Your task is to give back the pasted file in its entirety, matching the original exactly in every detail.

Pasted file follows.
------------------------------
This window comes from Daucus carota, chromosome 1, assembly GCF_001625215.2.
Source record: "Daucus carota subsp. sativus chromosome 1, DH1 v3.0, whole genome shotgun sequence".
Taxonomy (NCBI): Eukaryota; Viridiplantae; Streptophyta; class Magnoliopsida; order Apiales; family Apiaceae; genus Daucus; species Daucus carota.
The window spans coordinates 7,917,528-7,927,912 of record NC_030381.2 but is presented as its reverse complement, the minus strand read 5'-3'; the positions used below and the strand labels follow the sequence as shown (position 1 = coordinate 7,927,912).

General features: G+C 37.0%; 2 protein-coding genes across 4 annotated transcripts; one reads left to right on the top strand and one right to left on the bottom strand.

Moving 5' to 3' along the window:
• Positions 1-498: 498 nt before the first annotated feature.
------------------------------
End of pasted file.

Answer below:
This window comes from Daucus carota, chromosome 1, assembly GCF_001625215.2.
Source record: "Daucus carota subsp. sativus chromosome 1, DH1 v3.0, whole genome shotgun sequence".
Taxonomy (NCBI): Eukaryota; Viridiplantae; Streptophyta; class Magnoliopsida; order Apiales; family Apiaceae; genus Daucus; species Daucus carota.
The window spans coordinates 7,917,528-7,927,912 of record NC_030381.2 but is presented as its reverse complement, the minus strand read 5'-3'; the positions used below and the strand labels follow the sequence as shown (position 1 = coordinate 7,927,912).

General features: G+C 37.0%; 2 protein-coding genes across 4 annotated transcripts; one reads left to right on the top strand and one right to left on the bottom strand.

Moving 5' to 3' along the window:
• Positions 1-498: 498 nt before the first annotated feature.